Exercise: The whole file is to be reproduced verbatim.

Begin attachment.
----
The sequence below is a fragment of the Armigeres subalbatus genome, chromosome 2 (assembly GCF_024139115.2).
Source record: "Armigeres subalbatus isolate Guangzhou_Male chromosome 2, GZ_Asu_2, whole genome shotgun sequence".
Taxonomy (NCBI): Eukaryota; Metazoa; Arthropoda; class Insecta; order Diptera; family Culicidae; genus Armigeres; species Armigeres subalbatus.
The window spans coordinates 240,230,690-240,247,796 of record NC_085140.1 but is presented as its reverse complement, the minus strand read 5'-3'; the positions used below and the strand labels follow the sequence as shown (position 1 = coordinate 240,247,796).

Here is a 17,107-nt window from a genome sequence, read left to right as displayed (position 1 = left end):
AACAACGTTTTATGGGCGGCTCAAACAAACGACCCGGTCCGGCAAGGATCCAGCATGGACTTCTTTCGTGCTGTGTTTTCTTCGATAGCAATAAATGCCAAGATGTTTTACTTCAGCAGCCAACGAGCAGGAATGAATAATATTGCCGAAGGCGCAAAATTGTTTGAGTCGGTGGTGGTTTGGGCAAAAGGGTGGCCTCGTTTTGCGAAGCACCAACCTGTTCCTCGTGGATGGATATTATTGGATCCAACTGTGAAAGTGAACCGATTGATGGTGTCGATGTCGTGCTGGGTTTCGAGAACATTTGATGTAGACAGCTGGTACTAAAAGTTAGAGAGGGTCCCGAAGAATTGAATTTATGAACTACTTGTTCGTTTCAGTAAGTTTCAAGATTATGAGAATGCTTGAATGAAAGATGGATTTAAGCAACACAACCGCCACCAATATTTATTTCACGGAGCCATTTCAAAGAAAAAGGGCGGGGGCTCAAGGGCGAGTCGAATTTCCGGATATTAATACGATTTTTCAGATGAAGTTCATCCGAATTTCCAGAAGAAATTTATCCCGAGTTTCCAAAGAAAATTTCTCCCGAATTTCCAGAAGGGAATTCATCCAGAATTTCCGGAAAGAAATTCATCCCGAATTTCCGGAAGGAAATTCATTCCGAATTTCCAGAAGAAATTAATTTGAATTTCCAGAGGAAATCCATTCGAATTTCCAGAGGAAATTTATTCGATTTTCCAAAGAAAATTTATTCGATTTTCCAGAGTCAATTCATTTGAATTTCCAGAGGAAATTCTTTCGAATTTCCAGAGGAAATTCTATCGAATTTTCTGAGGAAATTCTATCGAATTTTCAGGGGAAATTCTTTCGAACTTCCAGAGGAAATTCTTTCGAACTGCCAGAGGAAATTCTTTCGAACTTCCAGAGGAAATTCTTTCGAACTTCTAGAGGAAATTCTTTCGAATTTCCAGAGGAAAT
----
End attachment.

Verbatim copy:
The sequence below is a fragment of the Armigeres subalbatus genome, chromosome 2 (assembly GCF_024139115.2).
Source record: "Armigeres subalbatus isolate Guangzhou_Male chromosome 2, GZ_Asu_2, whole genome shotgun sequence".
Taxonomy (NCBI): Eukaryota; Metazoa; Arthropoda; class Insecta; order Diptera; family Culicidae; genus Armigeres; species Armigeres subalbatus.
The window spans coordinates 240,230,690-240,247,796 of record NC_085140.1 but is presented as its reverse complement, the minus strand read 5'-3'; the positions used below and the strand labels follow the sequence as shown (position 1 = coordinate 240,247,796).

Here is a 17,107-nt window from a genome sequence, read left to right as displayed (position 1 = left end):
AACAACGTTTTATGGGCGGCTCAAACAAACGACCCGGTCCGGCAAGGATCCAGCATGGACTTCTTTCGTGCTGTGTTTTCTTCGATAGCAATAAATGCCAAGATGTTTTACTTCAGCAGCCAACGAGCAGGAATGAATAATATTGCCGAAGGCGCAAAATTGTTTGAGTCGGTGGTGGTTTGGGCAAAAGGGTGGCCTCGTTTTGCGAAGCACCAACCTGTTCCTCGTGGATGGATATTATTGGATCCAACTGTGAAAGTGAACCGATTGATGGTGTCGATGTCGTGCTGGGTTTCGAGAACATTTGATGTAGACAGCTGGTACTAAAAGTTAGAGAGGGTCCCGAAGAATTGAATTTATGAACTACTTGTTCGTTTCAGTAAGTTTCAAGATTATGAGAATGCTTGAATGAAAGATGGATTTAAGCAACACAACCGCCACCAATATTTATTTCACGGAGCCATTTCAAAGAAAAAGGGCGGGGGCTCAAGGGCGAGTCGAATTTCCGGATATTAATACGATTTTTCAGATGAAGTTCATCCGAATTTCCAGAAGAAATTTATCCCGAGTTTCCAAAGAAAATTTCTCCCGAATTTCCAGAAGGGAATTCATCCAGAATTTCCGGAAAGAAATTCATCCCGAATTTCCGGAAGGAAATTCATTCCGAATTTCCAGAAGAAATTAATTTGAATTTCCAGAGGAAATCCATTCGAATTTCCAGAGGAAATTTATTCGATTTTCCAAAGAAAATTTATTCGATTTTCCAGAGTCAATTCATTTGAATTTCCAGAGGAAATTCTTTCGAATTTCCAGAGGAAATTCTATCGAATTTTCTGAGGAAATTCTATCGAATTTTCAGGGGAAATTCTTTCGAACTTCCAGAGGAAATTCTTTCGAACTGCCAGAGGAAATTCTTTCGAACTTCCAGAGGAAATTCTTTCGAACTTCTAGAGGAAATTCTTTCGAATTTCCAGAGGAAAT